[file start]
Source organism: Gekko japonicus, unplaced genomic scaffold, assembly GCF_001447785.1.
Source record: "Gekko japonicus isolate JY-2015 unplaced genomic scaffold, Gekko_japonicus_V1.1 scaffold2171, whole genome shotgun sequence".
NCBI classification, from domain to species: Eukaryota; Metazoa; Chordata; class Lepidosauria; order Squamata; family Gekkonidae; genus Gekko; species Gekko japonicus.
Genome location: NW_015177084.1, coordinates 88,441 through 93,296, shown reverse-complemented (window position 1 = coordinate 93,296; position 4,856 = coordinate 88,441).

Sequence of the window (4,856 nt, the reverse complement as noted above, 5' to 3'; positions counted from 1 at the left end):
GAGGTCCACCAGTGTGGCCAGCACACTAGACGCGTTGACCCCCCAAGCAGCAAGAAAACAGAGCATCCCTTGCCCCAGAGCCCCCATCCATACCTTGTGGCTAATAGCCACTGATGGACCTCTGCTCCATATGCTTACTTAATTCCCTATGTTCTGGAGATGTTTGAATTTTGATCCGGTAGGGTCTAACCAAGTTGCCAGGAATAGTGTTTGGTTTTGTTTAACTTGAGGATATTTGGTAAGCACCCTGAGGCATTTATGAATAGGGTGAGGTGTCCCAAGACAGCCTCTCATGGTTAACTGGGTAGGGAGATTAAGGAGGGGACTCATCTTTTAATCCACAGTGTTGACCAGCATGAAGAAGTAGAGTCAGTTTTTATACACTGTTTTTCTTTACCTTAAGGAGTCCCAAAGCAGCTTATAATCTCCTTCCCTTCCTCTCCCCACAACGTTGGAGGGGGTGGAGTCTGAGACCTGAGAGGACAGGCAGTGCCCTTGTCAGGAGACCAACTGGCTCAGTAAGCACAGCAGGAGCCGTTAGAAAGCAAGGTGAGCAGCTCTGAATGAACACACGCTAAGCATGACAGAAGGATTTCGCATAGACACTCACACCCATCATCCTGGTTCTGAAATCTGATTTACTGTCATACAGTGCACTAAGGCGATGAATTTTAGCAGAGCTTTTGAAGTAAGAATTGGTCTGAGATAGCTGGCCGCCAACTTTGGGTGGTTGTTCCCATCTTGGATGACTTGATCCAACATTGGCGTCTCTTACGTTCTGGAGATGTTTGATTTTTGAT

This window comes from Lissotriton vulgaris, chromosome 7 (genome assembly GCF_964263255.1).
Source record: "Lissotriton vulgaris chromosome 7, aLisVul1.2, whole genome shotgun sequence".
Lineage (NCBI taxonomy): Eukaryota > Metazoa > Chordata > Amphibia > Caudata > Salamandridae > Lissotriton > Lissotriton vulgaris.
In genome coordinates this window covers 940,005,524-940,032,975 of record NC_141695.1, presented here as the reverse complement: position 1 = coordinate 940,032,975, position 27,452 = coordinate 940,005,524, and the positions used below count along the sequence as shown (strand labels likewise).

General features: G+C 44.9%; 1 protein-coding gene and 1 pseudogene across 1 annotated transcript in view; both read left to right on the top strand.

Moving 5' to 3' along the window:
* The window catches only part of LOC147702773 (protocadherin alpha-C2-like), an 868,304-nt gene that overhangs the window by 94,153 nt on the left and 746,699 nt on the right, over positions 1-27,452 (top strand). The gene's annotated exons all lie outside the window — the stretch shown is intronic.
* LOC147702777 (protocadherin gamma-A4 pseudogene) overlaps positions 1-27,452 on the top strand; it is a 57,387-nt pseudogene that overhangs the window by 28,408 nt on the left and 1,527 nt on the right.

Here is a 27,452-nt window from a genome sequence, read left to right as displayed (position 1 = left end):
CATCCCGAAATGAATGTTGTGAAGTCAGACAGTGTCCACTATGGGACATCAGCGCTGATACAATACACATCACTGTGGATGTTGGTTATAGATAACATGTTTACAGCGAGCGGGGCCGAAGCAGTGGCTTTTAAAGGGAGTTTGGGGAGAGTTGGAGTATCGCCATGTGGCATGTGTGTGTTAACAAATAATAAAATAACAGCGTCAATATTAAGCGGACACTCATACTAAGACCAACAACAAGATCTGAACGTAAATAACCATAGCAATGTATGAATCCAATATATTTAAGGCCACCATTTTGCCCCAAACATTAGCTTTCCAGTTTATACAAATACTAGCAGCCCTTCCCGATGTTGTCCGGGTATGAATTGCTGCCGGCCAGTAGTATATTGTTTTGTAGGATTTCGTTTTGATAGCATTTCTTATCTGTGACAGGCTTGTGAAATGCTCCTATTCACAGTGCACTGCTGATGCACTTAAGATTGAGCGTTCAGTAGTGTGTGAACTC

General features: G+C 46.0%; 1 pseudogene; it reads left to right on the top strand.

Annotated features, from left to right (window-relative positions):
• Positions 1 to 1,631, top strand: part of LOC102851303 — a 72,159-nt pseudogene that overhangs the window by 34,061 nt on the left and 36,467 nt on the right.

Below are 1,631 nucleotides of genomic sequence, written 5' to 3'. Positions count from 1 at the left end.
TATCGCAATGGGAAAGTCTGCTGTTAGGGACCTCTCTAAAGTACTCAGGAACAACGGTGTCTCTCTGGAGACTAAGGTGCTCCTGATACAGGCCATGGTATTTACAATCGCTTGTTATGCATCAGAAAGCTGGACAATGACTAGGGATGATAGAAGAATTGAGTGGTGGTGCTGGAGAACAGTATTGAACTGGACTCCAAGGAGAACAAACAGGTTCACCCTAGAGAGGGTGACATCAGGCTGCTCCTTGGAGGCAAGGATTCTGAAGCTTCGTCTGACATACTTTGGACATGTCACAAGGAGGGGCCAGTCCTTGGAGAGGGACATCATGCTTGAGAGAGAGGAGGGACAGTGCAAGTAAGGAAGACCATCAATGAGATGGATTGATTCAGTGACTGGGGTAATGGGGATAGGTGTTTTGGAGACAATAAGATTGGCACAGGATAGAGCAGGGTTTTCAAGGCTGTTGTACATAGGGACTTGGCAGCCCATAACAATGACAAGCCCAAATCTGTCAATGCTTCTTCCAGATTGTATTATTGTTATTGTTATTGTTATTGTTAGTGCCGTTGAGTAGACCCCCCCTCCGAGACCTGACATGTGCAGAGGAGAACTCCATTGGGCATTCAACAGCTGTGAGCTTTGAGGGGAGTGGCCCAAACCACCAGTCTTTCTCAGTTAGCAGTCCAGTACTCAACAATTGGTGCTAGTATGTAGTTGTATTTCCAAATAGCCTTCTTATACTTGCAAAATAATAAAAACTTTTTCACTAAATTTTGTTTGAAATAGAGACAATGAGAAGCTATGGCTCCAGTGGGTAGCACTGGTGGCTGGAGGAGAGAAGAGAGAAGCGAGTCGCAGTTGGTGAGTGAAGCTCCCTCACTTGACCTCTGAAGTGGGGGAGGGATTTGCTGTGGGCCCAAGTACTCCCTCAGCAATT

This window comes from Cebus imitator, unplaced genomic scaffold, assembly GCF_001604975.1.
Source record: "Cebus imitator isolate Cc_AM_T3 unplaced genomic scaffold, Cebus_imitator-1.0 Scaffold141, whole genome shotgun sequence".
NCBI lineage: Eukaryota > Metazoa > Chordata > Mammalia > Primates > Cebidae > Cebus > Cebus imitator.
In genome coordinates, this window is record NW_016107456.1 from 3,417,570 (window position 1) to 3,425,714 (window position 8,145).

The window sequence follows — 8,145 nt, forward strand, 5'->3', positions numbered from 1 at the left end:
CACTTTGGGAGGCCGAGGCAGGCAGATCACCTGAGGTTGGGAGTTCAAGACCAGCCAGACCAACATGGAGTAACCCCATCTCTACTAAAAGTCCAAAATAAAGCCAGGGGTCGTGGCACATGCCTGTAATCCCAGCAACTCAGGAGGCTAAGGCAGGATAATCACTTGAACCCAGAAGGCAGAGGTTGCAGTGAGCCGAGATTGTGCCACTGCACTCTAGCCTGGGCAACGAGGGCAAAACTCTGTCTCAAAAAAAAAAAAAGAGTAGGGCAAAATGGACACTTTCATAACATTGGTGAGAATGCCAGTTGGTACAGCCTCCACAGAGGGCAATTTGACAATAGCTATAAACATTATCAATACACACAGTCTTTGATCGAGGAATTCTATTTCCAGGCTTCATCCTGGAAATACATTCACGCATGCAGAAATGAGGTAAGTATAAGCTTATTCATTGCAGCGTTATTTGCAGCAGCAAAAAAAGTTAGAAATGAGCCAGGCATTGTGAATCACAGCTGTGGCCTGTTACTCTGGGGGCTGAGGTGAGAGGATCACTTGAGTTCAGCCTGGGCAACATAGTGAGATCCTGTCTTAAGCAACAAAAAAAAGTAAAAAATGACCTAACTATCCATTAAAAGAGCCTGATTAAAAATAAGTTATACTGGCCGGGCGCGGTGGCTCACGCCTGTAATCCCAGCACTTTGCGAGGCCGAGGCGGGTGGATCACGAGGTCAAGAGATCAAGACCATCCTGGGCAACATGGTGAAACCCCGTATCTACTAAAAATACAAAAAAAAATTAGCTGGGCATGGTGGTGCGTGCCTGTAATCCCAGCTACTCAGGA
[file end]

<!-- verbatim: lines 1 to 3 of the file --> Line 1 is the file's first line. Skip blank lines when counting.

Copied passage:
Source organism: Gekko japonicus, unplaced genomic scaffold, assembly GCF_001447785.1.
Source record: "Gekko japonicus isolate JY-2015 unplaced genomic scaffold, Gekko_japonicus_V1.1 scaffold2171, whole genome shotgun sequence".
NCBI classification, from domain to species: Eukaryota; Metazoa; Chordata; class Lepidosauria; order Squamata; family Gekkonidae; genus Gekko; species Gekko japonicus.